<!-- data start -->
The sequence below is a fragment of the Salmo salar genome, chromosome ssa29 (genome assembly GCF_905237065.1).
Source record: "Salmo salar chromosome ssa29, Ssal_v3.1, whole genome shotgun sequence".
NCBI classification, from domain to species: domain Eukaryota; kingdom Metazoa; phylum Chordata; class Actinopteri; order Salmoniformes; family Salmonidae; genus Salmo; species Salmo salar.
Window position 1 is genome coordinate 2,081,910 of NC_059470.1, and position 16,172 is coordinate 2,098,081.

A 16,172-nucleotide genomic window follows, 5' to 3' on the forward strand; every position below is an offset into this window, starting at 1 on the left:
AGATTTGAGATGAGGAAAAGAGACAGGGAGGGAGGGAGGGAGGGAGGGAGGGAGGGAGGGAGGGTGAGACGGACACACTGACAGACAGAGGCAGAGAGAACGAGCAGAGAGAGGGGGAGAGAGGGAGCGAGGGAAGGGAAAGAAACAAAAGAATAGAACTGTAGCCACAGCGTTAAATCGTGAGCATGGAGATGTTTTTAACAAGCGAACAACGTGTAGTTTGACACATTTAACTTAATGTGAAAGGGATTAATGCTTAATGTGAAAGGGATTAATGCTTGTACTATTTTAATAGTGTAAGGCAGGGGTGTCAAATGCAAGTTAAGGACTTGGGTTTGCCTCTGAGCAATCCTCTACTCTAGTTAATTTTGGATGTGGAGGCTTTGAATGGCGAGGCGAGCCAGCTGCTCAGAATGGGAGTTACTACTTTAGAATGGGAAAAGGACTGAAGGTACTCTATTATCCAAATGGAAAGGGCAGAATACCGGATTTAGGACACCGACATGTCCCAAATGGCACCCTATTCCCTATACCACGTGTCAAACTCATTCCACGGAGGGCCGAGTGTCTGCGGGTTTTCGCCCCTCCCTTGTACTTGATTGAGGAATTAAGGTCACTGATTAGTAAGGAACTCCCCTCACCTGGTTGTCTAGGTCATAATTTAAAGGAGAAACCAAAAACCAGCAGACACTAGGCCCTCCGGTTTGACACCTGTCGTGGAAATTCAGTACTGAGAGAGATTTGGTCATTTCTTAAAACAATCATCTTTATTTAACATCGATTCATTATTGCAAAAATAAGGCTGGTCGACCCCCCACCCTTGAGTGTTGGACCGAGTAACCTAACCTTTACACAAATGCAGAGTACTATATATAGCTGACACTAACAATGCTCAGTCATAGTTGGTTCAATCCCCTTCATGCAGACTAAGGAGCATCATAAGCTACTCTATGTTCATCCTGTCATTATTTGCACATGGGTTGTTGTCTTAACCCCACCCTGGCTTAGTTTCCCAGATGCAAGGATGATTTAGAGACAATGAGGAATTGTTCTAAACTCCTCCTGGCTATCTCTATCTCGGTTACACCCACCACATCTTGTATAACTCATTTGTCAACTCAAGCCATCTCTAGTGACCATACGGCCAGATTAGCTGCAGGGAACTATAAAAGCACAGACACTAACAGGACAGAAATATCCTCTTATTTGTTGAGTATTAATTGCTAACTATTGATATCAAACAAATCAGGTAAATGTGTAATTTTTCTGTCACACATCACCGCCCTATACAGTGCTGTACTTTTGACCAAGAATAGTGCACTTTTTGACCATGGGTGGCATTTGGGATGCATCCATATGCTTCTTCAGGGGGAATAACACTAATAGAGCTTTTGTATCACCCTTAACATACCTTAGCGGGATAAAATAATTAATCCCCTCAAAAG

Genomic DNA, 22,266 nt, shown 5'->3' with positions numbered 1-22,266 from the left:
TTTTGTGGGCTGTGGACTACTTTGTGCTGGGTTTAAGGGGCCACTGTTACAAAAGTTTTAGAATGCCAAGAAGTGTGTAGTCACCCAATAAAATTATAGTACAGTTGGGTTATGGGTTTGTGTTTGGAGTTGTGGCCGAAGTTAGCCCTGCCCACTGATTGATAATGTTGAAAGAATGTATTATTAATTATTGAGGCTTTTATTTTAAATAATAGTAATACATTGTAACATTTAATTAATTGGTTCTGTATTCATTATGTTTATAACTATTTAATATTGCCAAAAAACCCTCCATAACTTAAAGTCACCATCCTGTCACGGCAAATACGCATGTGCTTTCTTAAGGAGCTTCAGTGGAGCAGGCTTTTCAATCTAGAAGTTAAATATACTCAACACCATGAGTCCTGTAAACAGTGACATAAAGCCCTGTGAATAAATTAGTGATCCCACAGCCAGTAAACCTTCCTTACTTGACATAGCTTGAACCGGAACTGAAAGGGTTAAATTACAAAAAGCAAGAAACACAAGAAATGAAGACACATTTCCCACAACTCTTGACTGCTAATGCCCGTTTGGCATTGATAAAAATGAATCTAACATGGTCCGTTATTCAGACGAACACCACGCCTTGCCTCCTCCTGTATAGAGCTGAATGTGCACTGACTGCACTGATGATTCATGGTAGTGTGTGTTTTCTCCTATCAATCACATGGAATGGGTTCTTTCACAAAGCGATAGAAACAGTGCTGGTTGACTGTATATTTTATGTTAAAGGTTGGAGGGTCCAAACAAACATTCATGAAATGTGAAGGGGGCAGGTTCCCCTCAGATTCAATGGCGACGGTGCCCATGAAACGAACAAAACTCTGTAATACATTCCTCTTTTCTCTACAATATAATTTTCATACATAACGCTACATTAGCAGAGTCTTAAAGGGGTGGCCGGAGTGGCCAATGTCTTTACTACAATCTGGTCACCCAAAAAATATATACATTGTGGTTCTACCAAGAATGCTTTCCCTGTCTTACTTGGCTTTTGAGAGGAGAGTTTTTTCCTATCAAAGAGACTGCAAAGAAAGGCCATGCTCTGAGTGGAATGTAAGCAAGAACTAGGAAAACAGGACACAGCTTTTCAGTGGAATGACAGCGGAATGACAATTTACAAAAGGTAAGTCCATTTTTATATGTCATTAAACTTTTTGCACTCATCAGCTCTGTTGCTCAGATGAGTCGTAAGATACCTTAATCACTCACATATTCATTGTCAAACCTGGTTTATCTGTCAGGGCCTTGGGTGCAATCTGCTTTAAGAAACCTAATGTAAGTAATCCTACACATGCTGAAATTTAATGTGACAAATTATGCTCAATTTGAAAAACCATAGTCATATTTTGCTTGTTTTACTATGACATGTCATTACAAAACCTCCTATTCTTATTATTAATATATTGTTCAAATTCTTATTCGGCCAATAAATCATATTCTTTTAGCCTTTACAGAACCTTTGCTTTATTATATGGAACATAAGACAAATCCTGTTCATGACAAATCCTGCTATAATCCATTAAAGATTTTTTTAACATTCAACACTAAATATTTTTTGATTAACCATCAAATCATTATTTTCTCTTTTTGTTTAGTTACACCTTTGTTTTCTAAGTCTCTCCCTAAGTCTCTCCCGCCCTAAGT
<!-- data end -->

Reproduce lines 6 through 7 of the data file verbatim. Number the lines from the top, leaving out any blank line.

AGATTTGAGATGAGGAAAAGAGACAGGGAGGGAGGGAGGGAGGGAGGGAGGGAGGGAGGGAGGGTGAGACGGACACACTGACAGACAGAGGCAGAGAGAACGAGCAGAGAGAGGGGGAGAGAGGGAGCGAGGGAAGGGAAAGAAACAAAAGAATAGAACTGTAGCCACAGCGTTAAATCGTGAGCATGGAGATGTTTTTAACAAGCGAACAACGTGTAGTTTGACACATTTAACTTAATGTGAAAGGGATTAATGCTTAATGTGAAAGGGATTAATGCTTGTACTATTTTAATAGTGTAAGGCAGGGGTGTCAAATGCAAGTTAAGGACTTGGGTTTGCCTCTGAGCAATCCTCTACTCTAGTTAATTTTGGATGTGGAGGCTTTGAATGGCGAGGCGAGCCAGCTGCTCAGAATGGGAGTTACTACTTTAGAATGGGAAAAGGACTGAAGGTACTCTATTATCCAAATGGAAAGGGCAGAATACCGGATTTAGGACACCGACATGTCCCAAATGGCACCCTATTCCCTATACCACGTGTCAAACTCATTCCACGGAGGGCCGAGTGTCTGCGGGTTTTCGCCCCTCCCTTGTACTTGATTGAGGAATTAAGGTCACTGATTAGTAAGGAACTCCCCTCACCTGGTTGTCTAGGTCATAATTTAAAGGAGAAACCAAAAACCAGCAGACACTAGGCCCTCCGGTTTGACACCTGTCGTGGAAATTCAGTACTGAGAGAGATTTGGTCATTTCTTAAAACAATCATCTTTATTTAACATCGATTCATTATTGCAAAAATAAGGCTGGTCGACCCCCCACCCTTGAGTGTTGGACCGAGTAACCTAACCTTTACACAAATGCAGAGTACTATATATAGCTGACACTAACAATGCTCAGTCATAGTTGGTTCAATCCCCTTCATGCAGACTAAGGAGCATCATAAGCTACTCTATGTTCATCCTGTCATTATTTGCACATGGGTTGTTGTCTTAACCCCACCCTGGCTTAGTTTCCCAGATGCAAGGATGATTTAGAGACAATGAGGAATTGTTCTAAACTCCTCCTGGCTATCTCTATCTCGGTTACACCCACCACATCTTGTATAACTCATTTGTCAACTCAAGCCATCTCTAGTGACCATACGGCCAGATTAGCTGCAGGGAACTATAAAAGCACAGACACTAACAGGACAGAAATATCCTCTTATTTGTTGAGTATTAATTGCTAACTATTGATATCAAACAAATCAGGTAAATGTGTAATTTTTCTGTCACACATCACCGCCCTATACAGTGCTGTACTTTTGACCAAGAATAGTGCACTTTTTGACCATGGGTGGCATTTGGGATGCATCCATATGCTTCTTCAGGGGGAATAACACTAATAGAGCTTTTGTATCACCCTTAACATACCTTAGCGGGATAAAATAATTAATCCCCTCAAAAG

Genomic DNA, 22,266 nt, shown 5'->3' with positions numbered 1-22,266 from the left: